Community Celebrates Refurbishment of Kenyan Girls' School

Members of Combined Joint Task Force-Horn of Africa joined with parents, teachers and community leaders June 11, 2008, to celebrate the dedication of the recently-renovated Lamu Girls' Secondary School.

"The new parts of our school are beautiful," said Madame Merry Makulwa, the school's principal. "Before, we had leaky roofs, no lights and drafty classrooms. Now we have new floors and ceilings, solid doors, new windows and even fans."

According to Makulwa, registration numbers have increased each year since she started with the school in 2000. As the only girl's school in the region, it could not accommodate the soaring number of applicants. The refurbishment allows more students in the area to receive an education.

"When I first started here, we had about 150 girls in our school," Makulwa said. "Now, we have more than 460 students and we expect to receive more in January."

The school brings in girls between 14 and 19 years old from across the region. Due to the school's remote location on Lamu Island, accessible to the larger islands only by ferry, many students board at the school during the academic term.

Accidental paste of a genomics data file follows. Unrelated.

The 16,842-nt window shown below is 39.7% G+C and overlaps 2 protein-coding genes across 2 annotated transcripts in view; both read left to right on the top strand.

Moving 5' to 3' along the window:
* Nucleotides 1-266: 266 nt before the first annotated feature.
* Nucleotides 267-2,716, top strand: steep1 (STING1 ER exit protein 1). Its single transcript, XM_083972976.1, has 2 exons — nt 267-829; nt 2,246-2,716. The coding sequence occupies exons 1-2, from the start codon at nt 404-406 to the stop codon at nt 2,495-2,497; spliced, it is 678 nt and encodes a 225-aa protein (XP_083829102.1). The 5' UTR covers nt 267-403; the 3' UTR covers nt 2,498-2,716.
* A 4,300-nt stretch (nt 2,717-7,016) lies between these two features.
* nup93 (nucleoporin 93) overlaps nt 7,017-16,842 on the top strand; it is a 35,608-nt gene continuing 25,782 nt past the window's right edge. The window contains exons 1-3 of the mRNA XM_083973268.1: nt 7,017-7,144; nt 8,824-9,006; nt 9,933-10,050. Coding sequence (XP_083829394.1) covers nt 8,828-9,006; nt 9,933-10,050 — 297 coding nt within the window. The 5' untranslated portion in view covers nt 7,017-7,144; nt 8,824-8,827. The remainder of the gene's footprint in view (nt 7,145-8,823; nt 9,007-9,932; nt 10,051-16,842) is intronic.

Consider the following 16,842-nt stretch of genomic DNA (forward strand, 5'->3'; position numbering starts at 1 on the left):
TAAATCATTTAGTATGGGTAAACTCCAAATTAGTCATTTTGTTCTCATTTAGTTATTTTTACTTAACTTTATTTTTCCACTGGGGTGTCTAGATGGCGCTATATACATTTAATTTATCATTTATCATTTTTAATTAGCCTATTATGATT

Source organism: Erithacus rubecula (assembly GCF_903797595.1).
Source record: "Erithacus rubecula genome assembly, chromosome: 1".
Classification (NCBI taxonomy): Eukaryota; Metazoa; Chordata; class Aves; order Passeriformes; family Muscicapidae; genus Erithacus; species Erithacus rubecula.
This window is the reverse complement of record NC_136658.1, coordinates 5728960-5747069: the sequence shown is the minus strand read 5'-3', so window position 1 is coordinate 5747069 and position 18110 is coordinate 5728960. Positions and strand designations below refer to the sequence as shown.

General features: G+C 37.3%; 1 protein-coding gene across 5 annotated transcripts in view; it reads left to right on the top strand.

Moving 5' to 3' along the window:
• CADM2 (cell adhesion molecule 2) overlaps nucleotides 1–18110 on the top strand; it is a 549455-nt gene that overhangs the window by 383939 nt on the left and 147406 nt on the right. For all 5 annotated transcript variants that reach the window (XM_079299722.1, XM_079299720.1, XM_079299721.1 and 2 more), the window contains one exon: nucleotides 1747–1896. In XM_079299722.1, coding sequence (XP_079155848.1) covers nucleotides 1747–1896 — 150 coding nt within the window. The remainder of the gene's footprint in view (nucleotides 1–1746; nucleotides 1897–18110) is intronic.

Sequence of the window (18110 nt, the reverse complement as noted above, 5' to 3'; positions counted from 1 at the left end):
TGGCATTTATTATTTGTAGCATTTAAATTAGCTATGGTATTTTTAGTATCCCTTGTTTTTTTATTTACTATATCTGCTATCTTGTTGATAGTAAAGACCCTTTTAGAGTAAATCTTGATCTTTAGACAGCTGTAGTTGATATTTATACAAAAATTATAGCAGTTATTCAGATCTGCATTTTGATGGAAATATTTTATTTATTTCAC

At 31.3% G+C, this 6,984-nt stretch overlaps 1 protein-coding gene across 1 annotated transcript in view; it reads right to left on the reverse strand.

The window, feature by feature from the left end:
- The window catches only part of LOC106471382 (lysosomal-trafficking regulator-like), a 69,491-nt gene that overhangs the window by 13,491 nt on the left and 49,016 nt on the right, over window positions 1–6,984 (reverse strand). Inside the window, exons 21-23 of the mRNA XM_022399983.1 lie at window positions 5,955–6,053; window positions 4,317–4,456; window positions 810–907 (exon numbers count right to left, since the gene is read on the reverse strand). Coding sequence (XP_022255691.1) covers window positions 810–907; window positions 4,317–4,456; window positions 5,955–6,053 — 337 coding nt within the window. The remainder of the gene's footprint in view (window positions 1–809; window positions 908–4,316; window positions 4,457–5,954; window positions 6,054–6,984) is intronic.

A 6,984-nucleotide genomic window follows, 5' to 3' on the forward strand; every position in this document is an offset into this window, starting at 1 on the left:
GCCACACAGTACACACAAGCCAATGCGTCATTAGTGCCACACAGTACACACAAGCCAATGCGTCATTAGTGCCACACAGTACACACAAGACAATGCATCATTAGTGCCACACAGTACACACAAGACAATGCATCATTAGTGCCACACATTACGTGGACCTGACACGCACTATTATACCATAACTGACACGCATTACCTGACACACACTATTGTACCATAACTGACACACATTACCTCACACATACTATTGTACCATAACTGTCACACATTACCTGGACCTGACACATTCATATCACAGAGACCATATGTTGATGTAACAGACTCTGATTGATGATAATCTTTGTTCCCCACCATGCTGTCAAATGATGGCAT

Fathima Ahmed, an 18-year-old student at the school, said, "We are very thankful the soldiers are helping us."

A computer room was included as part of the school's refurbishment project, to help the girls acquire typing and computer skills and increase their chances of being accepted into universities.

U.S. Army Staff Sergeant Matt Hilton said this project has been rewarding for his team. "Knowing that we're making a difference in their lives is incredible," he said. "These girls are so eager to learn, and knowing that we can help with that is very satisfying."



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